Building Strategic Partnerships for a Skilled Workforce

Nov 17, 2016

National Apprenticeship Week Enlarge image (© As part of Second Annual National Apprenticeship Week, the embassy hosted U.S. Secretary of Labor Thomas Perez for a discussion on Thursday about building strategic partnerships for a skilled workforce.

Discussions included an armchair conversation with Secretary Perez, as well as President and CEO of the U.S. Council for International Business Peter Robinson, President and CEO of Siemens Corporation Eric Spiegel, and President of North America’s Building Trades Union Sean McGarvey. The discussion was moderated by economist Jacob Kirkegaard of the Peterson Insitute. The purpose of the conversation was to compare and contrast German and American approaches towards apprenticeships along with its respective growth opportunities and challenges.

“The success of the German economy would not be possible without vocational training,” stated Ambassador Wittig emphatically during the opening of discussions. He went on to describe that Germany is on a solid growth course due in large part to a population where only 30-40 percent of adults went to college. The rest were trained through apprenticeships, of which there are currently over 300 programs available in Germany. The variation of skills and backgrounds of the German work force has been a contributing factor to Germany experiencing record low unemployment rates of 4.2% this year. Due to a long history of apprenticeships, employers see apprenticeships not as the end of a career, but rather as a solid beginning and a requirement to covering the diverse range of occupational needs in any economy. This investment in employees additionally decreases attrition, which is one of the largest expenses of small and large business alike.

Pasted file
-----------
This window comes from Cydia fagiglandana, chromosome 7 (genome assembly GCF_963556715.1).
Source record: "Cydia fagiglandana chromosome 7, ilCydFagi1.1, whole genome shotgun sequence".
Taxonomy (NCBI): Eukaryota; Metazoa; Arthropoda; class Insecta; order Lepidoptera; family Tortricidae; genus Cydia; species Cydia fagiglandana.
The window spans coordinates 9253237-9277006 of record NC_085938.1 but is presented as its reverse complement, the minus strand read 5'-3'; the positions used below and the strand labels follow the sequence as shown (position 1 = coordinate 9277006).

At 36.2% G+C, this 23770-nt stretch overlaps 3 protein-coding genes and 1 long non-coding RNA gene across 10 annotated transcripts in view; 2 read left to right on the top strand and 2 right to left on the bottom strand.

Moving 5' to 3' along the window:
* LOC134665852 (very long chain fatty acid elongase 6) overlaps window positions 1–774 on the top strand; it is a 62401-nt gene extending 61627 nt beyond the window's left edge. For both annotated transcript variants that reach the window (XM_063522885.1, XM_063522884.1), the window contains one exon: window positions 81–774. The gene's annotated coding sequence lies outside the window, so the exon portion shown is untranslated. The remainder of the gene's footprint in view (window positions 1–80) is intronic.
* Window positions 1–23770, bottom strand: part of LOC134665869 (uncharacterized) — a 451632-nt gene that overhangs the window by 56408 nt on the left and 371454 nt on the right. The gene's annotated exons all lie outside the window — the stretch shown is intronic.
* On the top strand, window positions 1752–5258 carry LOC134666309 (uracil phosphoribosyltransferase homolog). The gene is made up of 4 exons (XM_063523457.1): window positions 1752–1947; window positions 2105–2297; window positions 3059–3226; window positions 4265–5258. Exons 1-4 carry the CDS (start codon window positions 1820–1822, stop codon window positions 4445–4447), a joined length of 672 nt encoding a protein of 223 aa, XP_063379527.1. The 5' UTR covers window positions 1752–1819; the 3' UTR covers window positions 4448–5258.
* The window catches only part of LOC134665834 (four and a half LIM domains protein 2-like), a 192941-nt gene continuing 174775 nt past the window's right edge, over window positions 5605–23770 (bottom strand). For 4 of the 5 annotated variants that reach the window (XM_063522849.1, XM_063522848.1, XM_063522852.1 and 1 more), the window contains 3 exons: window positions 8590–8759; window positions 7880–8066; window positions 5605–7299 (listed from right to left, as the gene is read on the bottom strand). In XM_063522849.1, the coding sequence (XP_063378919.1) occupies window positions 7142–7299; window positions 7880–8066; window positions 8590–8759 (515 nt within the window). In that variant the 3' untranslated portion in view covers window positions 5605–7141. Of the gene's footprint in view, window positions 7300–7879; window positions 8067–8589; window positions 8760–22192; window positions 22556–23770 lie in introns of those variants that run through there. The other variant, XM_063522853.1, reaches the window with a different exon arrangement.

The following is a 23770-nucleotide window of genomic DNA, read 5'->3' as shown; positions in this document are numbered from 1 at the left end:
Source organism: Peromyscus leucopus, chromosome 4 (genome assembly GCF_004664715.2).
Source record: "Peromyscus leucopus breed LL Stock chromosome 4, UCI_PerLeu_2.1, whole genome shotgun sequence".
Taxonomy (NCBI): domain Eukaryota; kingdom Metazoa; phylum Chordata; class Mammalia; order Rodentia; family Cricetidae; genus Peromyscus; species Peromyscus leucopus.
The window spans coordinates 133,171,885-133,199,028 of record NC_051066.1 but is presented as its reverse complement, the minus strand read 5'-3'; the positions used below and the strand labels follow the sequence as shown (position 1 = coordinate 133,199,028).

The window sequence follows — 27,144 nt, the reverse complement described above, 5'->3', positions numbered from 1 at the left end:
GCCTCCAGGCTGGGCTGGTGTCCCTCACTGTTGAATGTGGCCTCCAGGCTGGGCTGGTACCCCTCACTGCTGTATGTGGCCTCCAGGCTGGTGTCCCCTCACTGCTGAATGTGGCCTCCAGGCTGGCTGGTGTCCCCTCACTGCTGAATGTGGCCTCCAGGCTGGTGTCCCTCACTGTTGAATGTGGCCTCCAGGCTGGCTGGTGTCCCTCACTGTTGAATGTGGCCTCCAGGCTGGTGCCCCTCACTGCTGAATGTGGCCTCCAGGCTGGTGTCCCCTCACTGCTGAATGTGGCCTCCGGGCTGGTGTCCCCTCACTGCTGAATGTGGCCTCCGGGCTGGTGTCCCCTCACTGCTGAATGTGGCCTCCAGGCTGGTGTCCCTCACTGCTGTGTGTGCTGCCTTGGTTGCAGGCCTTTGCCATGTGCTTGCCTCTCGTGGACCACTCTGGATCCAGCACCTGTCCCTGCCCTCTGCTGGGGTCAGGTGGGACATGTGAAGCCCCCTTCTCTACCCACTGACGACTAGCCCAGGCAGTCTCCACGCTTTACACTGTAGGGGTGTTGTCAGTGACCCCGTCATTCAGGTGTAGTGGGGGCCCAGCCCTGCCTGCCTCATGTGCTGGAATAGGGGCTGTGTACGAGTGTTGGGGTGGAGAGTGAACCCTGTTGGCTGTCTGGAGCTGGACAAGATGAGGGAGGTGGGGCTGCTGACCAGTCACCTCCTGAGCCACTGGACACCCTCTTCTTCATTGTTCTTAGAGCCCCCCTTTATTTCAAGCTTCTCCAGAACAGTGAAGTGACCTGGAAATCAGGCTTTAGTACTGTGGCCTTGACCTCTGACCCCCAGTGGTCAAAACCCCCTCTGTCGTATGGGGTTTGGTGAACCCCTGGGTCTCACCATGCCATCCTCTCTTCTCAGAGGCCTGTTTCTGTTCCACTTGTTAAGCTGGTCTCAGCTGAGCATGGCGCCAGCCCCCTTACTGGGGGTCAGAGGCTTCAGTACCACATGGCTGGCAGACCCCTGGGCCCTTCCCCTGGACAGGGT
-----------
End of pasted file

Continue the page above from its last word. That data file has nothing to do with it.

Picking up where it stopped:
Ambassador Wittig With Secretary of Labor Perez Enlarge image Ambassador Wittig discussed strategic partnerships and trade with U.S. Secretary of Labor Perez. (©

The discussion of esteemed panelists began by laying out a comparison between the German and American markets. Nearly 70% of Americans are now getting a college degree, which has led to many professions such as those in manufacturing, going unfilled. “We need to break the college mandate,” Secretary of Labor Perez said. “There are multiple paths towards prosperity”. He emphasized the need to reduce the stigmatization of learning a trade in the United States and to encourage a system, similar to that of Germany, where American students are offered several paths towards employment starting from childhood.

Siemens President and CEO Eric Spiegel proposed mirroring the German “ecosystem” of training. For an employer, there can be hesitation that it is an unworthy investment to train an employee in a specific trade due to attrition. However, if many businesses in the same sector train their employees, it results in reciprocity and a more qualified general pool of job applicants to choose from.

Though both sides agreed on the need for a diversified workforce and a destigmatization of and investment in employee training programs, challenges range from cultural norms to taxation. There is a benefit in both the United States and Germany to having a highly trained and diverse workforce, be it through college or apprenticeships.


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